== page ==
Background. This study compares the immediate postoperative outcomes in patients who undergo laparoscopic and open anterior lumbar spinal fusion and describes the learning curve associated with the performance of this procedure. Methods. The charts of patients who underwent anterior lumbar spinal fusion between January 1995 and July 1999 were reviewed. Data pertaining to the operation and postoperative course were analyzed and compared. Results. Eighty-nine patients underwent anterior lumbar spinal fusion. Fourteen patients were excluded; a full analysis was performed on the records of the remaining 75 patients. Fifty-five patients underwent an attempted laparoscopic procedure, and 20 patients underwent an open procedure. The conversion rate was 38% (21/55 patients) in the group who underwent the laparoscopic procedure. In the 34 patients whose laparoscopic procedure was completed, there was significantly less blood loss and shorter postoperative ileus, but the operative time was longer, when compared with patients who underwent the open procedure. The laparoscopic procedures performed in 1999 resulted in fewer conversions, less blood loss, and a shorter operating room time, when compared with the laparoscopic procedures in 1998. Conclusions. Laparoscopic anterior lumbar spinal fusion improves immediate postoperative results when compared with open anterior lumbar spinal fusion. (Surgery 2000;128:589-96.)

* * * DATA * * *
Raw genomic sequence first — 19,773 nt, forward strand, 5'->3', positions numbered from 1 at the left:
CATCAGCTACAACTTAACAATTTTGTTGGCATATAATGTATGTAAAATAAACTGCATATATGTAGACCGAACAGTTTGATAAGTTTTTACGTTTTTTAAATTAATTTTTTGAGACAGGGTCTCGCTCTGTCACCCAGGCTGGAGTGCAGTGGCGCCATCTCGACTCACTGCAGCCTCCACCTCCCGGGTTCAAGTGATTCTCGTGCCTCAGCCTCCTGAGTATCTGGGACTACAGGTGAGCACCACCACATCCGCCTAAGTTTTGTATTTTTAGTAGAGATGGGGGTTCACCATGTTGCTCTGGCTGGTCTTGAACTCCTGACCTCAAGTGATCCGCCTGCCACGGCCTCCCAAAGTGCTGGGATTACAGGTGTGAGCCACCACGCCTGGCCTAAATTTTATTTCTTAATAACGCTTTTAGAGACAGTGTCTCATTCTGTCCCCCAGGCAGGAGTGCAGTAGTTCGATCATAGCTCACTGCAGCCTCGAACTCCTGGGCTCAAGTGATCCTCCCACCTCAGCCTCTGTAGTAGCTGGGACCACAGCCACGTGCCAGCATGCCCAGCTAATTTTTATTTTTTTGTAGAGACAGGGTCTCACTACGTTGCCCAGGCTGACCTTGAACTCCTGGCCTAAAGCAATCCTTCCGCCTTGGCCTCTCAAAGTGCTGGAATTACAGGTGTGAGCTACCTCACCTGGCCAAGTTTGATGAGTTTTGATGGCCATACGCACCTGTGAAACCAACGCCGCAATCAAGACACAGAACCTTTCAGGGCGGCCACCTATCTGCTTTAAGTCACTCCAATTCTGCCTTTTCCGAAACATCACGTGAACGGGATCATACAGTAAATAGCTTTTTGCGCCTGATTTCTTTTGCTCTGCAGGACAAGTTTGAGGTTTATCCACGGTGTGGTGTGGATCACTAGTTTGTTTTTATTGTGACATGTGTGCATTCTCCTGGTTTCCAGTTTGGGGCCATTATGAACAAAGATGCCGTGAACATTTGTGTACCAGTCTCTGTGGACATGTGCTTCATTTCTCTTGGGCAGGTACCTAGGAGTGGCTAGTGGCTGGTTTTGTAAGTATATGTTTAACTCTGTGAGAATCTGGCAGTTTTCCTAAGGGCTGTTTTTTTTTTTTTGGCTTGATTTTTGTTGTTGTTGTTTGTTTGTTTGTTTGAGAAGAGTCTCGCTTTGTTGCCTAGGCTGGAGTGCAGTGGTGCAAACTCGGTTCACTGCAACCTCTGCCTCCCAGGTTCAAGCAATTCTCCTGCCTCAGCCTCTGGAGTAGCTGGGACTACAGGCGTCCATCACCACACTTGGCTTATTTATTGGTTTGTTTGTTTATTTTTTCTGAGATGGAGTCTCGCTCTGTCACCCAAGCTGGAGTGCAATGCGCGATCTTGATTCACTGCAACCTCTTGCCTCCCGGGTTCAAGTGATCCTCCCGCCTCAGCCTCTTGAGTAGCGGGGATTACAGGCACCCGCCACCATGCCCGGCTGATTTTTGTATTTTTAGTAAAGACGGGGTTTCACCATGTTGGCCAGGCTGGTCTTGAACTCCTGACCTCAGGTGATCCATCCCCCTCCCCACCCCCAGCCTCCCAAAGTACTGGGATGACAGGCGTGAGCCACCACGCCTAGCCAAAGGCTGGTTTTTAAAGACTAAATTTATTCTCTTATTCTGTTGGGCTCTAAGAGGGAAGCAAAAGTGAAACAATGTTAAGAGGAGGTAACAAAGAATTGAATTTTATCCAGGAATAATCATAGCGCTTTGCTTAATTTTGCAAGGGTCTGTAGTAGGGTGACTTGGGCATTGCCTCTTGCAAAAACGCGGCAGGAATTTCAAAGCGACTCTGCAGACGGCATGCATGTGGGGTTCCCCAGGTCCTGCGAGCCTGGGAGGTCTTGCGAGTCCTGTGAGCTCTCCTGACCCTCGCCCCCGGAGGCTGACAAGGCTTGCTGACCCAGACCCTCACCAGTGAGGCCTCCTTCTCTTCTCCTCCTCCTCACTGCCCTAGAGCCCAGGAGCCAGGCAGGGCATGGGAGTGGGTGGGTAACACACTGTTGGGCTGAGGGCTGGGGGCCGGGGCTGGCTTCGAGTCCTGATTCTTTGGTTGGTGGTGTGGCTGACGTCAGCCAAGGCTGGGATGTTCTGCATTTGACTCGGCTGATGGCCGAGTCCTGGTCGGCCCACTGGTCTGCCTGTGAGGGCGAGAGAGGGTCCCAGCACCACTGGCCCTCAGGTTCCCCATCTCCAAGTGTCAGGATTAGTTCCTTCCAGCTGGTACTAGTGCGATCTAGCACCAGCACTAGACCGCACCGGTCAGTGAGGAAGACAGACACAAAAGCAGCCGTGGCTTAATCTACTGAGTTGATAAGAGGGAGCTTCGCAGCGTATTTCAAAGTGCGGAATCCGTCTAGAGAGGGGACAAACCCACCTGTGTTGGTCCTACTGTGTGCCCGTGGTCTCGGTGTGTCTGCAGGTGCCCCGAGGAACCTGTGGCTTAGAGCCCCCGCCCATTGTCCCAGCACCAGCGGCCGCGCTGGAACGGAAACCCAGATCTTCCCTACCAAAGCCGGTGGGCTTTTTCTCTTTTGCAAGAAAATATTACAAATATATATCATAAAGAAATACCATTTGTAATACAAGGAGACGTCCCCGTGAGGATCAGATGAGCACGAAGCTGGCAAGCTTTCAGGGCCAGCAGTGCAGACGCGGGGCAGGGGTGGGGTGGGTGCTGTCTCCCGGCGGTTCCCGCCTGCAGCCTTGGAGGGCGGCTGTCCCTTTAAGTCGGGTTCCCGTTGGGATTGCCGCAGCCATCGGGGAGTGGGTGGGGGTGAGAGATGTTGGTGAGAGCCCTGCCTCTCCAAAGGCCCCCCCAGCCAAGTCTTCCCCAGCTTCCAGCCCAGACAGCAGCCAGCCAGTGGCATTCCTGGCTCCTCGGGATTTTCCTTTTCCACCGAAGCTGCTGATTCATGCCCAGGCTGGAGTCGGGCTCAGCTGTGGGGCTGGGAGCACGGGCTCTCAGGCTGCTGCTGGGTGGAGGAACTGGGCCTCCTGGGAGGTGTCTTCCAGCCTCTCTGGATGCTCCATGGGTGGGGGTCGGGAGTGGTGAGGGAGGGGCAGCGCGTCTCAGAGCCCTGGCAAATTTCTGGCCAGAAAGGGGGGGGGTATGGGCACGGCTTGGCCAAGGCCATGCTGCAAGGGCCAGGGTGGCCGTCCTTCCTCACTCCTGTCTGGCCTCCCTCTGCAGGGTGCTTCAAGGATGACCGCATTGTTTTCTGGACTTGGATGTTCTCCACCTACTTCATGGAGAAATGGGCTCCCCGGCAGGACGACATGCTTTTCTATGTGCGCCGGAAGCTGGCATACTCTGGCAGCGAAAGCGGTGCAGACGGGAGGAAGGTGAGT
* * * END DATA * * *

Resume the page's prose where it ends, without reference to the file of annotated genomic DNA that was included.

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*Reprint requests: John F. Sweeney, MD, Director of Minimally Invasive Surgery, University of Michigan Medical Center, 2920G Taubman Center, Box 0331, 1500 East Medical Center Dr, Ann Arbor, MI 48109-0331.
© 2000 Mosby, Inc. Published by Elsevier Inc. All rights reserved.